June 11, 2022 Wayne Northey

Interaction With: When the US Is Truly Run by These Fascists It Will Be Too Late

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Thom Hartmann

June 8, 2022

image above: That single strongman Leader is the key to understanding everything else that happens when a country flips from democracy to oligarchy to fascism.

Donald Trump never changes his playbook. He behaves like a mob boss, and these messages are fashioned in that style. Giving an order without giving the order. No fingerprints attached.–former Trump lawyer Michael Cohen

WN: As to Trump’s words about Obama in the image above: I have a close relative who with great disparagement constantly claimed that too–throughout Obama’s two terms. I never denied that all Presidents routinely lie.

He loves Trump though. Not once has he ever let on anything about Trump’s gargantuan mountain of lies! Not once!–or did I say that? Not once!–for good measure.

The scale of those? Please see: Trump’s false or misleading claims total 30,573 over 4 years, by , and . And this is a relative who rather pompously rails against people–university-educated especially!–who can’t “think”. . .  I can’t say exactly what that means that my relative can’t ____. Words fail. Though he was especially university-educated which might be a clue. . .  He needs a bracing read of my post, Escape From the Trump Cult, though I think he doesn’t think. . . so. . . And cults cloy and burn like napalm. Sigh. . . Perhaps a bit of mockery might act like a bucket of cold water on his Trumped-up cranium–even arrest the cauterizing of the synapses? One can always hope and pray.

The article highlighted below is I suspect ominously prescient. But even here, Hartman misses (chooses to miss?) something huge (as can we all):

In relation to another fascist, George W. Bush,  on Iraq policy in 1991, we read of Madeleine Albright, whose book on fascism is mentioned below:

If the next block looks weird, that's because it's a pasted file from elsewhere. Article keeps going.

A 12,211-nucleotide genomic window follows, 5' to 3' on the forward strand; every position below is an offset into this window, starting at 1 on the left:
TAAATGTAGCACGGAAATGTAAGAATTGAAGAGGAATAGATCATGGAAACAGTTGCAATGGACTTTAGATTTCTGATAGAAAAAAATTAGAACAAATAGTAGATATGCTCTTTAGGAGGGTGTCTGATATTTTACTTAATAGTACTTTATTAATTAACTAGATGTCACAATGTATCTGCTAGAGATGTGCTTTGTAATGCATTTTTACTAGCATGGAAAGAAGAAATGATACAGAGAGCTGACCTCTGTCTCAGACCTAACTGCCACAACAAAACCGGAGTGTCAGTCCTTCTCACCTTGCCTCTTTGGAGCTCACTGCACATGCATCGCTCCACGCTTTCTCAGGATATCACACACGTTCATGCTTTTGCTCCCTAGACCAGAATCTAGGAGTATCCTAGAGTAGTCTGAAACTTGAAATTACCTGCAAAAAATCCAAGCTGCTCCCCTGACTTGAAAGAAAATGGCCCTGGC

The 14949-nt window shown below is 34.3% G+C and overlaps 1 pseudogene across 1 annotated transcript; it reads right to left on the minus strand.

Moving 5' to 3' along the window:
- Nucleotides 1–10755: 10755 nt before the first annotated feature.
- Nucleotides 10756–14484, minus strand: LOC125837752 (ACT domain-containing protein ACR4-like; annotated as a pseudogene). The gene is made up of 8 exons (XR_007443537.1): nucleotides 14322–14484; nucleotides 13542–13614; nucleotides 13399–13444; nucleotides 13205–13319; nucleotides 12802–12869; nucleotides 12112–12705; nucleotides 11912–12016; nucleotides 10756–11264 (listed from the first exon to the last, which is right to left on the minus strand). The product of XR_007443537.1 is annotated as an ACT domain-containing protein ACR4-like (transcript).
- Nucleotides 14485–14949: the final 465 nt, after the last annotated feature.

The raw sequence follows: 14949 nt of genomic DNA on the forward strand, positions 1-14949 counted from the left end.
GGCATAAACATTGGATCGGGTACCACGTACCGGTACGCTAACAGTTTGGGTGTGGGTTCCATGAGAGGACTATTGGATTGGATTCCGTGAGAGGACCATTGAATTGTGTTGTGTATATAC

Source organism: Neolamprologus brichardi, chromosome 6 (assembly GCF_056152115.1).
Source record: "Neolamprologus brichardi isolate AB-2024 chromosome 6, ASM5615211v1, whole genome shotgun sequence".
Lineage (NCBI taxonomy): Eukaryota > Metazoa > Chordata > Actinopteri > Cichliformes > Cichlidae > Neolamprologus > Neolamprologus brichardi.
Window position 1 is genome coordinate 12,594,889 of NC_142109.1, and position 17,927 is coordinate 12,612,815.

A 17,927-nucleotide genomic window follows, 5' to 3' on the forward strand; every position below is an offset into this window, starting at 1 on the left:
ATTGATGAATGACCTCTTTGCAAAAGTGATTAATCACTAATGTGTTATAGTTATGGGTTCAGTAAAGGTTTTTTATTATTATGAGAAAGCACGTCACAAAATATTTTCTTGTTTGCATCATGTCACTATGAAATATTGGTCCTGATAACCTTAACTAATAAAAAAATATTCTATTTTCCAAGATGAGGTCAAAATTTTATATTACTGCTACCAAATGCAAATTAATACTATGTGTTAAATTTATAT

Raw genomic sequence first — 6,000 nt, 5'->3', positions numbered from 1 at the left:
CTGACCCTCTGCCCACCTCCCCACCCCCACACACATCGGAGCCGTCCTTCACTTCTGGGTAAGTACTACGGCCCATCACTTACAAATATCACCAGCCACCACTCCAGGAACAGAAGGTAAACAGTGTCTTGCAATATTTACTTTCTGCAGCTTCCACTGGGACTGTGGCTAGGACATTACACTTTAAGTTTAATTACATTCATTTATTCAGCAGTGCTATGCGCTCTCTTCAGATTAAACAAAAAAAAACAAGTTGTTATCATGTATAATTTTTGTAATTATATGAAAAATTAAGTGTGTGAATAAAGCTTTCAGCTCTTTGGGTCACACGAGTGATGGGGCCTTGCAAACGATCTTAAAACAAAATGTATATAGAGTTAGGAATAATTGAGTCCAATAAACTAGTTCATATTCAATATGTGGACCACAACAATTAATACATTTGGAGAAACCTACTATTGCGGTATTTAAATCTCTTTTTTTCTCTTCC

Correspondent Lesley Stahl in 1998 discussed with the then-United Nations ambassador how Iraq had been suffering from the sanctions placed on the country following the 1991’s Gulf War.

“We have heard that half a million [Iraqi] children have died. I mean, that is more children than died in Hiroshima,” Stahl said.1 “And, you know, is the price worth it?”

“I think that is a very hard choice,” Albright answered, “but the price, we think, the price is worth it.”

Please see:

Easily said, Ms. Albright, when they are not your children or grandchildren; when they are not America’s children, when they are not white: brutally sacrificed all in a nuclear or sanctions holocaust! Is that claim of yours not the very essence of fascism?: it’s always OK for fascists to let/cause others to die in the name of a “greater good.” . . . Shame, shame, double shame on you, Ms. Albright, a Jew of Holocaust lineage. You were a profoundly morally sick woman–at least on this issue.

The highlighted following article describes a potential classic instance of the proverbial frog in the water pot, as recounted with a moral here:

Once a frog fell in a vessel of the hot water. The Water was still on a gas stove. The frog still did not try to jump out of the vessel, instead just stayed in it. As the temperature of the water started to rise, the frog managed to adjust its body temperature accordingly. As the water started to reach the boiling point, the frog was no longer able to keep up and manage its body temperature according to the water temperature.

The frog tried to jump out of the vessel but with water temperature reaching its boiling point, the frog was not able to bear it and couldn’t make it. What was the reason that a frog couldn’t make it? Will you blame the hot water for it?